In the 1960’s, Kelly would focus his mockery at the conservative Jack Birch Society with his story about “The Jack Acid Society“. (The name of the group was a pun on “jackasses.”) The storyline was one of the longest running in Pogo‘s history. Kelly was less coy about his politics this time; the Jack Acids were guys dressed in Nazi gear spreading fear in the name of stamping out Anti-Americanism. Needless to say, the comic gained a reputation for being controversial. Some papers would eventually drop the strip. Others banished it to the editorial page. Kelly came to a pretty creative solution to sidestep some political powderkegs: whenever he ran a controversial storyline, he would also write a “Fluffy Bunny” cartoon that jittery papers could run in its place.
These days, Pogo is probably best known for the phrase, “We have met the enemy and he is us.” The phrase first appeared on a poster that Kelly drew for the first Earth Day in 1970. It’s a twist from a famous battle cry (“We have met the any and he is ours”) that bears a simple message about environmental responsibility.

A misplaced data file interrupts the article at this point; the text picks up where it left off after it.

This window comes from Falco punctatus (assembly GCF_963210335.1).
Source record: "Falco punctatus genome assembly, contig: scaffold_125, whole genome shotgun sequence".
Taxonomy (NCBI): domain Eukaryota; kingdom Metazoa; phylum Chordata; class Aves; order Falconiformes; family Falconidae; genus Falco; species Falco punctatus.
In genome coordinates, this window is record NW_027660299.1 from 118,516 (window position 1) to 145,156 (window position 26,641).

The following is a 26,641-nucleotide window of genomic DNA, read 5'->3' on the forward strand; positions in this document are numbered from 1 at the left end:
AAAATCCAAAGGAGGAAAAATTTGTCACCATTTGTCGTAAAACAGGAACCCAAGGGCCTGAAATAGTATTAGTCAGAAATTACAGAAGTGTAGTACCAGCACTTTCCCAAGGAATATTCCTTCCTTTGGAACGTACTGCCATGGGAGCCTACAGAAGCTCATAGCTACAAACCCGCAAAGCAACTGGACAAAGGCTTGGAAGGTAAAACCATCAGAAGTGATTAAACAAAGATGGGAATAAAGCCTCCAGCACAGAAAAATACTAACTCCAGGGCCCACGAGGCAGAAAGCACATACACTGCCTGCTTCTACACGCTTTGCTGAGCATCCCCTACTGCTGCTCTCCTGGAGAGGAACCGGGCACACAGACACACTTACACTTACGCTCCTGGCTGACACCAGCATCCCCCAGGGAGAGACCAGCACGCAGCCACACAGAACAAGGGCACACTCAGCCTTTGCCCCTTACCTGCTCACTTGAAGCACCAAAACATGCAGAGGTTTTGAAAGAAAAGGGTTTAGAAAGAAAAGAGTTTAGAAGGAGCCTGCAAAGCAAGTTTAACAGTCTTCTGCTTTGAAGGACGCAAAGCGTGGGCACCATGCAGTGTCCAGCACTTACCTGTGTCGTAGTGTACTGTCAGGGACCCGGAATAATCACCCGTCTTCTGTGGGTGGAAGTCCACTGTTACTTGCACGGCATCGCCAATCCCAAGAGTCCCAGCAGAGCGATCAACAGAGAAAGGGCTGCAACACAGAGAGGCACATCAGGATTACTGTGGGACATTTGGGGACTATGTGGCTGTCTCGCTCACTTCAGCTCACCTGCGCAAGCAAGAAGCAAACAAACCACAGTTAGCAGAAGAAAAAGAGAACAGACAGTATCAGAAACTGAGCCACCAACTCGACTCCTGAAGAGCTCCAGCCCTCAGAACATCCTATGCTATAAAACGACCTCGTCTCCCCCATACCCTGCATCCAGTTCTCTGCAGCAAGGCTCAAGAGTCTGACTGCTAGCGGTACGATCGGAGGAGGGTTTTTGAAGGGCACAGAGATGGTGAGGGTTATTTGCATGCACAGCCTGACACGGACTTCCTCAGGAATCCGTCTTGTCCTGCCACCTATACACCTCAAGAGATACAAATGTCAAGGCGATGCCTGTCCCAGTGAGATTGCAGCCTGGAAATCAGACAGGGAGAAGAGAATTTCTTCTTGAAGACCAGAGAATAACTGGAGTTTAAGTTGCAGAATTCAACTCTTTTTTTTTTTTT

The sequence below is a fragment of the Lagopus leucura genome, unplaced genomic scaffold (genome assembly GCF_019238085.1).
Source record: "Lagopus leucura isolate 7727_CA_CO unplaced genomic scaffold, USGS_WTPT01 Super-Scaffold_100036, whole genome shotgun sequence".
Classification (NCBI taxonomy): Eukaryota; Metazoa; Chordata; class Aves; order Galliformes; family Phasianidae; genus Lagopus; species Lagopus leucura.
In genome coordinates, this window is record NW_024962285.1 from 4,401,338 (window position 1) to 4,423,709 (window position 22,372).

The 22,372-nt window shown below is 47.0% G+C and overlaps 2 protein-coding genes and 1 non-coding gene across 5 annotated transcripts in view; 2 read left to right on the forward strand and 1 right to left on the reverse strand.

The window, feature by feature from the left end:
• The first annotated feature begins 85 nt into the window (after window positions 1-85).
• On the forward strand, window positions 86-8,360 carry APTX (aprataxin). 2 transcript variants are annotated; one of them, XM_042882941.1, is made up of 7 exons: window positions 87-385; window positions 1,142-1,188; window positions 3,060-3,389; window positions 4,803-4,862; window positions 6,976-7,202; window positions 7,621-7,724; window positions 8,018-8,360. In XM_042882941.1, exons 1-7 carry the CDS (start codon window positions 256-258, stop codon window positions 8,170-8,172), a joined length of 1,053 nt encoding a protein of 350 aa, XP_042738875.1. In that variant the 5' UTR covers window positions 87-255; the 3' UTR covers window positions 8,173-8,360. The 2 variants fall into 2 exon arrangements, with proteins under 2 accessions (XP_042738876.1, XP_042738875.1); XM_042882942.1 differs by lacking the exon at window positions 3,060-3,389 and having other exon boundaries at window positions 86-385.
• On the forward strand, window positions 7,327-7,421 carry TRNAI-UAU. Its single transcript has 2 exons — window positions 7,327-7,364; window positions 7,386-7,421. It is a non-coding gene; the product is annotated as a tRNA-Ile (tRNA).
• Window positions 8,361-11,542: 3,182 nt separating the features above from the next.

Of course, when I was a kid all this stuff went over my head. Well, not really. You’d have to be pretty dense to not pick up on Walt Kelly’s sometimes preachy political messages. I was enamored, though, by the art. Walt Kelly was a former Disney animator, and his skill at bringing funny animals to life shows. The characters, all unique and beautifully designed, are drawn with a tangible sense of movement and possess a deep range of expressions.
The comic went on running even after Kelly had succumbed to complications from diabetes in 1973. It was continued a few years by Kelly’s widow and son until finally coming to an end in 1975. While the title was resurrected in 1989 under Larry Doyle and Neal Sternecky, this iteration of Pogo didn’t last very long.
Ultimately, Pogo’s influence was far reaching. It was the inspiration for cartoonists like Bill Watterson, Gary Trudeau, and Jeff Smith. Kelly was also a strong influence on Jim Henson, who based some early designs on Kelly drawings. It also inspired more than a thousand college students at Harvard. Those students never forgot the little possum who ran for president and started a riot: the Harvard class of ’52 adopted Pogo as their official mascot.
Want more Pogo? Check out the excellent Whirled of Kelly blog.